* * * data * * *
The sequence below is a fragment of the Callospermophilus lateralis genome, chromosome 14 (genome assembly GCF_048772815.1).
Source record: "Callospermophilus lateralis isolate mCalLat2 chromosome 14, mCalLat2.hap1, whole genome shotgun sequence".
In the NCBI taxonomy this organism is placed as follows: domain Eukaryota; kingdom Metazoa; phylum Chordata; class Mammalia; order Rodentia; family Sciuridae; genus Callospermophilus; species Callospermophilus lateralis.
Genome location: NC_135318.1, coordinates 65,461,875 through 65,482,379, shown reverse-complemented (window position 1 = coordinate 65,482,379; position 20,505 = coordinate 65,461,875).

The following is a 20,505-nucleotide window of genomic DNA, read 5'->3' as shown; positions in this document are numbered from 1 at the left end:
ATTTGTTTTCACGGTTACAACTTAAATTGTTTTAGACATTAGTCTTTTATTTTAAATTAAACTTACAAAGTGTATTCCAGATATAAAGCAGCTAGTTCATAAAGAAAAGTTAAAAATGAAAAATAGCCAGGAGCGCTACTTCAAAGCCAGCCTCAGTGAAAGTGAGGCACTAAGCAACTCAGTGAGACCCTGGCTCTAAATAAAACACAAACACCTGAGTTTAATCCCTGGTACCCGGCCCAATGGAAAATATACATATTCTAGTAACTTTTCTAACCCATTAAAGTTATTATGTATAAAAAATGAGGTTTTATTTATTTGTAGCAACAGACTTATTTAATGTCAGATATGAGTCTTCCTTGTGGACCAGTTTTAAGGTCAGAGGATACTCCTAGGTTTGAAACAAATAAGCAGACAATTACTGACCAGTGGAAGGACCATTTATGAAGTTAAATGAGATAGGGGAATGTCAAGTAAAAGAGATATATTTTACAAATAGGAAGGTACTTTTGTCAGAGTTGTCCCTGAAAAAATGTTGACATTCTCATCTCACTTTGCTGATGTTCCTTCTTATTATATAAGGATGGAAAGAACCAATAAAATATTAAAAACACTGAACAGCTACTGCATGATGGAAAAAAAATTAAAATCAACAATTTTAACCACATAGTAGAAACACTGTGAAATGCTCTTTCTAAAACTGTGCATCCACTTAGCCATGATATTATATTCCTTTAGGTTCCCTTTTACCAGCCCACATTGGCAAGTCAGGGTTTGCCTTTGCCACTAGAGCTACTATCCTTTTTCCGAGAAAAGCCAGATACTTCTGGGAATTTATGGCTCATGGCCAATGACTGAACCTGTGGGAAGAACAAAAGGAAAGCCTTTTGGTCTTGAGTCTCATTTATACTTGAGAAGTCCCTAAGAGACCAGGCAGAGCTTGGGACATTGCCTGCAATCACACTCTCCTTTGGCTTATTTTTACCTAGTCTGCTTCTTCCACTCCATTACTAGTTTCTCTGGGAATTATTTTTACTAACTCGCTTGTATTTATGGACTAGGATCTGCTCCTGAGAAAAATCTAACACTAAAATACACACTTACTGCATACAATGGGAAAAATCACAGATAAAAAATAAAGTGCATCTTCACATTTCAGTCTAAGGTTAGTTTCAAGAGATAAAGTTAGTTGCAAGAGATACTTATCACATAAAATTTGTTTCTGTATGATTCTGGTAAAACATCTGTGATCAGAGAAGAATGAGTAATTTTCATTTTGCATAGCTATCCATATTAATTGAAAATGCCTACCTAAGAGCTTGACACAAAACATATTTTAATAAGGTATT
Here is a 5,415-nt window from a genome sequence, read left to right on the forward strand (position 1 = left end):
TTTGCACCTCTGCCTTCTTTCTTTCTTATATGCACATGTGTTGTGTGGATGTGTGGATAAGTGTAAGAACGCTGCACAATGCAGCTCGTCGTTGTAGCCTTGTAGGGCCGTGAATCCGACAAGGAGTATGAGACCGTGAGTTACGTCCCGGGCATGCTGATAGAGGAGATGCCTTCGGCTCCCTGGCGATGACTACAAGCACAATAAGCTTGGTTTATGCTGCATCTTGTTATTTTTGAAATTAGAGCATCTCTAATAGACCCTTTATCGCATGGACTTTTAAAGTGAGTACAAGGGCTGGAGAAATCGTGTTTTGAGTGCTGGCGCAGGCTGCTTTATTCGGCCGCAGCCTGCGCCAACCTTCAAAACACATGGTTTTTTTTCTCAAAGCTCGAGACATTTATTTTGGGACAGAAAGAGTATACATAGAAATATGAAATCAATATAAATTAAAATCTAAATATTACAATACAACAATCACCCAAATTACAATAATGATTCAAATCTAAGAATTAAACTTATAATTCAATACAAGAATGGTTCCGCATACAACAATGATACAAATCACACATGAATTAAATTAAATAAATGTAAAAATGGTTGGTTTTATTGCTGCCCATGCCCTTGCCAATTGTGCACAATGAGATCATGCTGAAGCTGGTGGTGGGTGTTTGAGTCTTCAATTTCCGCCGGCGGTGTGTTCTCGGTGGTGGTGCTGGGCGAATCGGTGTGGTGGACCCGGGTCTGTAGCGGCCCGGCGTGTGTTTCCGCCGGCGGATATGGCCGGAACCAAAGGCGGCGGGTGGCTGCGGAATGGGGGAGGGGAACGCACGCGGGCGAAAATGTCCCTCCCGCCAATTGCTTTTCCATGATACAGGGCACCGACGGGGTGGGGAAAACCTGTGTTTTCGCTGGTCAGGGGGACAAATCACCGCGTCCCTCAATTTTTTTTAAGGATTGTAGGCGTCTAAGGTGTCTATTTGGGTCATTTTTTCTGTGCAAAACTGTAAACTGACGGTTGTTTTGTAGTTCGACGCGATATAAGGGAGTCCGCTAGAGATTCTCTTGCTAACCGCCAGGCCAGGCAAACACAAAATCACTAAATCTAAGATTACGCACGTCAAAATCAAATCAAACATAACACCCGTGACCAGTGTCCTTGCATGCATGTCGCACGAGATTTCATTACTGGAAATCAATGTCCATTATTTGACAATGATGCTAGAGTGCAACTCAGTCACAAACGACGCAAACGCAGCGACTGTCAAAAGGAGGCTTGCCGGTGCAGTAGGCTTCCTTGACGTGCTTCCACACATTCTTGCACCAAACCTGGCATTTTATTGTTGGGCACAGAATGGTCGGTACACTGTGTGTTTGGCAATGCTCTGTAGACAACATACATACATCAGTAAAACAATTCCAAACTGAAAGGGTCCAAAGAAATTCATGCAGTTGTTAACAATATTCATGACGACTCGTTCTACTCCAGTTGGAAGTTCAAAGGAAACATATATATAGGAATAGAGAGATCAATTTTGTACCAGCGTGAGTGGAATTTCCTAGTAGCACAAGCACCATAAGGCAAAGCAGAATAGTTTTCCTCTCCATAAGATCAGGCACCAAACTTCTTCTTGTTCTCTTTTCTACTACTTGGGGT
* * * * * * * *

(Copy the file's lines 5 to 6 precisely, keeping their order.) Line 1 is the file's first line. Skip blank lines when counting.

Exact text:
The following is a 20,505-nucleotide window of genomic DNA, read 5'->3' as shown; positions in this document are numbered from 1 at the left end:
ATTTGTTTTCACGGTTACAACTTAAATTGTTTTAGACATTAGTCTTTTATTTTAAATTAAACTTACAAAGTGTATTCCAGATATAAAGCAGCTAGTTCATAAAGAAAAGTTAAAAATGAAAAATAGCCAGGAGCGCTACTTCAAAGCCAGCCTCAGTGAAAGTGAGGCACTAAGCAACTCAGTGAGACCCTGGCTCTAAATAAAACACAAACACCTGAGTTTAATCCCTGGTACCCGGCCCAATGGAAAATATACATATTCTAGTAACTTTTCTAACCCATTAAAGTTATTATGTATAAAAAATGAGGTTTTATTTATTTGTAGCAACAGACTTATTTAATGTCAGATATGAGTCTTCCTTGTGGACCAGTTTTAAGGTCAGAGGATACTCCTAGGTTTGAAACAAATAAGCAGACAATTACTGACCAGTGGAAGGACCATTTATGAAGTTAAATGAGATAGGGGAATGTCAAGTAAAAGAGATATATTTTACAAATAGGAAGGTACTTTTGTCAGAGTTGTCCCTGAAAAAATGTTGACATTCTCATCTCACTTTGCTGATGTTCCTTCTTATTATATAAGGATGGAAAGAACCAATAAAATATTAAAAACACTGAACAGCTACTGCATGATGGAAAAAAAATTAAAATCAACAATTTTAACCACATAGTAGAAACACTGTGAAATGCTCTTTCTAAAACTGTGCATCCACTTAGCCATGATATTATATTCCTTTAGGTTCCCTTTTACCAGCCCACATTGGCAAGTCAGGGTTTGCCTTTGCCACTAGAGCTACTATCCTTTTTCCGAGAAAAGCCAGATACTTCTGGGAATTTATGGCTCATGGCCAATGACTGAACCTGTGGGAAGAACAAAAGGAAAGCCTTTTGGTCTTGAGTCTCATTTATACTTGAGAAGTCCCTAAGAGACCAGGCAGAGCTTGGGACATTGCCTGCAATCACACTCTCCTTTGGCTTATTTTTACCTAGTCTGCTTCTTCCACTCCATTACTAGTTTCTCTGGGAATTATTTTTACTAACTCGCTTGTATTTATGGACTAGGATCTGCTCCTGAGAAAAATCTAACACTAAAATACACACTTACTGCATACAATGGGAAAAATCACAGATAAAAAATAAAGTGCATCTTCACATTTCAGTCTAAGGTTAGTTTCAAGAGATAAAGTTAGTTGCAAGAGATACTTATCACATAAAATTTGTTTCTGTATGATTCTGGTAAAACATCTGTGATCAGAGAAGAATGAGTAATTTTCATTTTGCATAGCTATCCATATTAATTGAAAATGCCTACCTAAGAGCTTGACACAAAACATATTTTAATAAGGTATT